EVANSTON - Northwestern University mathematician Aaron Naber was among several awardees of the 2018 Breakthrough Prize, the so-called “Oscars of Science,” which celebrates top achievements in physics, life sciences and mathematics and is sponsored by Silicon Valley elites including Facebook’s Mark Zuckerberg and Google’s Sergey Brin.
A combined total of $22 million in prizes was awarded during a Dec. 3 globally televised gala in Silicon Valley hosted by actor Morgan Freeman.
Naber, the Kenneth F. Burgess Professor of Mathematics at Northwestern’s Weinberg College of Arts and Sciences, was one of four recipients of the New Horizons in Mathematics Prize. He received a total of $100,000 for the honor.
In another honor, Naber also was recently named to the 2018 Class of the Fellows of the American Mathematical Society. He was selected for his contributions to differential geometry, particularly to manifolds with bounds on Ricci curvature.
“Winning the New Horizons prize was certainly an honor, and attending the events was unquestionably a singular experience in my career,” Naber said. “The organizers of the Breakthrough and New Horizon Prizes are clearly working hard to make an event with a large public outreach, and the opportunity to spend time with so many of the great scientists was certainly a special opportunity.”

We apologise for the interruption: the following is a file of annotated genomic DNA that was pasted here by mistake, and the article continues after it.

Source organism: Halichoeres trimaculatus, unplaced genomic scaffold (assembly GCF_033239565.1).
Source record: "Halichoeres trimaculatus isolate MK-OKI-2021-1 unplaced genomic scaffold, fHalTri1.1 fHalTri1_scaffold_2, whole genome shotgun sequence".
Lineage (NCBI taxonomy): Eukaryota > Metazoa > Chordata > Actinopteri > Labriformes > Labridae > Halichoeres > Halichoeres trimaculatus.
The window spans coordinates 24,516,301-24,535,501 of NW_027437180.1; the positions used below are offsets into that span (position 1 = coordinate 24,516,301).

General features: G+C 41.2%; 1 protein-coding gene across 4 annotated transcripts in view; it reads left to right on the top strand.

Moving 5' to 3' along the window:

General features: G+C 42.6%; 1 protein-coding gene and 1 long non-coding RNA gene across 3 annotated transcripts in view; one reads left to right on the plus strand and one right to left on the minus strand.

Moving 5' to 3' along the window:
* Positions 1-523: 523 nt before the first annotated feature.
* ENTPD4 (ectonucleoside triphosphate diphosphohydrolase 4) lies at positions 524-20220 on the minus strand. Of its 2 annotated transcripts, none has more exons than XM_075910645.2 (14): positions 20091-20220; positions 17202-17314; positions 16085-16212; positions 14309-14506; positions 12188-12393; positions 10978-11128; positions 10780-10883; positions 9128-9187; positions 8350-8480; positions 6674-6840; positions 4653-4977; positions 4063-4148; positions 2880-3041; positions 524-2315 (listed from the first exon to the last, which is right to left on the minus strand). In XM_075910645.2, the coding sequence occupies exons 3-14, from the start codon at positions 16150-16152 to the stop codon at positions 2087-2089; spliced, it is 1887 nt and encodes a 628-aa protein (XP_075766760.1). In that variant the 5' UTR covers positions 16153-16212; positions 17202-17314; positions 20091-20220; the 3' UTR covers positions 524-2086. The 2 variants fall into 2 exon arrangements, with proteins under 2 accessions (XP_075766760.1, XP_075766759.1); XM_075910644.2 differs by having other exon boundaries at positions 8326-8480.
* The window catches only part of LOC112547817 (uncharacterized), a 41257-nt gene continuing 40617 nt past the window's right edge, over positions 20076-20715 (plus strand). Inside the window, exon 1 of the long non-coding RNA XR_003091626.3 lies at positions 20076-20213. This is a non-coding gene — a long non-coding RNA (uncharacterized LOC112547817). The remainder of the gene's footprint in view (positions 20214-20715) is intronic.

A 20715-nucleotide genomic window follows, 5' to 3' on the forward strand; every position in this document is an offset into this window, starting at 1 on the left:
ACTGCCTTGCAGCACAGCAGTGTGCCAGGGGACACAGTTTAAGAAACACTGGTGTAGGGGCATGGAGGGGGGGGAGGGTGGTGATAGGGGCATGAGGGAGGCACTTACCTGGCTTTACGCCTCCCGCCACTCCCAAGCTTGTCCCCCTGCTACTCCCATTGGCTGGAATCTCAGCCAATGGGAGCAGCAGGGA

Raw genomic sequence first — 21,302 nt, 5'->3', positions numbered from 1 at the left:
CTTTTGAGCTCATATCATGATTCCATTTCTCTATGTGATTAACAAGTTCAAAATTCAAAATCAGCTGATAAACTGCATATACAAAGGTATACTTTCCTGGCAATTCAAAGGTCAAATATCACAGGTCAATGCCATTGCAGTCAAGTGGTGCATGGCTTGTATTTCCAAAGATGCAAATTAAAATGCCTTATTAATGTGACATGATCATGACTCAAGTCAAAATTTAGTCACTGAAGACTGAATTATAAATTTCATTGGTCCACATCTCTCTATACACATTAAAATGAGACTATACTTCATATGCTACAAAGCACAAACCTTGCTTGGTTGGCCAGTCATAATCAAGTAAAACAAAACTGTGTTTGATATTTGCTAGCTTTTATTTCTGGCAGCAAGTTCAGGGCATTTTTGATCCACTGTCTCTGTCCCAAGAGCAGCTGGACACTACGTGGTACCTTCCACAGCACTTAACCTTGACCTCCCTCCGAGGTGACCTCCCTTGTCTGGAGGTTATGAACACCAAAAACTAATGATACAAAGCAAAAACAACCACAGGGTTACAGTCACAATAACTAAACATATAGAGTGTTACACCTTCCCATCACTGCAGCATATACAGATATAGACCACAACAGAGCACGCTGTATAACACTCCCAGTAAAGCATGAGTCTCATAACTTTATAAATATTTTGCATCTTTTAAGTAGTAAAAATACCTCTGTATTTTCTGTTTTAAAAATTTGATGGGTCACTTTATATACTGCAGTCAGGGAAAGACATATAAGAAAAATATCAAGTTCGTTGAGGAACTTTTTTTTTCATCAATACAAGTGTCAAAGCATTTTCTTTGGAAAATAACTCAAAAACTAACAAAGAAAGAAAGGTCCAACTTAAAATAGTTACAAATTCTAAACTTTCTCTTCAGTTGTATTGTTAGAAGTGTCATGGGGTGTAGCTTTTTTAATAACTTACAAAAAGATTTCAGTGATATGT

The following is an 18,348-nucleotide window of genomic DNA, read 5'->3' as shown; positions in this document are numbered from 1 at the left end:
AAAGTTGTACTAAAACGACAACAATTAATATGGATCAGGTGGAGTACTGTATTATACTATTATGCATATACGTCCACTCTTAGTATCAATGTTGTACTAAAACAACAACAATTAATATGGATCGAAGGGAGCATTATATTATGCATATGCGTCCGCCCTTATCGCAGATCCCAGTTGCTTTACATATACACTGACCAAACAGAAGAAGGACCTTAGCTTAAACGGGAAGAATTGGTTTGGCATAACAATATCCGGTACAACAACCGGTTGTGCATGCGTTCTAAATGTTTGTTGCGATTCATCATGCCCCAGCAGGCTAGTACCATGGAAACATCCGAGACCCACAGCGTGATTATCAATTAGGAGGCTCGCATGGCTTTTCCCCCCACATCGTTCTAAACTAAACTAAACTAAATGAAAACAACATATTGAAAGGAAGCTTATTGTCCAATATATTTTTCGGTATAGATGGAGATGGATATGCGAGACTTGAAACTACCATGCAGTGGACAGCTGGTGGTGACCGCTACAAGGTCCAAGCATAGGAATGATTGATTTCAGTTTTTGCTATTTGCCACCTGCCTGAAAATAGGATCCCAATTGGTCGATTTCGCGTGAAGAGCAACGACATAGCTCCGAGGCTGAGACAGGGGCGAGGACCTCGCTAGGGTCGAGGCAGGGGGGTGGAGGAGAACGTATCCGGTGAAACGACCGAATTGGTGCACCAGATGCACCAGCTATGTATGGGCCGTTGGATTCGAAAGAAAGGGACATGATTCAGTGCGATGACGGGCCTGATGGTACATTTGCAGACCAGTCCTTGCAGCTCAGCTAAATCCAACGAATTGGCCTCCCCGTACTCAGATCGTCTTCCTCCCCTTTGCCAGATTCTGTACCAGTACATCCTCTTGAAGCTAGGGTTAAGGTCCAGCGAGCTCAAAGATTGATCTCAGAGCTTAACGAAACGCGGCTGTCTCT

Naber attended all three nights of ceremonies and said that, aside from this year’s winners, there also were dozens of Nobel Prize winners, Fields Medalists and former Breakthrough prizewinners at the first night’s ceremony at tech investor Yuri Milner's house.
The gala featured a performance by hip hop artist Wiz Khalifa and presentations from actors Mila Kunis, Kerry Washington, Lily Collins and Ashton Kutcher, actress and neuroscientist Mayim Bialik, U.S. Olympic swimmer Katie Ledecky and more.
Now in its sixth year, the Breakthrough Prize was founded by Google’s Sergey Brin, WeChat’s Pony Ma, Yuri and Julia Milner, 23andMe cofounder Anne Wojcicki and Facebook’s Mark Zuckerberg and Priscilla Chan “to celebrate the achievements of scientists, physicists and mathematicians whose genius help us understand our world and whose advances shape our future,” Zuckerberg said.
Since it’s inception in 2012, the Breakthrough Prize has awarded close to $200 million to honor “paradigm-shifting research” in the fields of fundamental physics, life sciences and mathematics. Selection committees composed of previous Breakthrough Prize laureates choose the winners.
More information about the Breakthrough Prizes is available at breakthroughprize.org.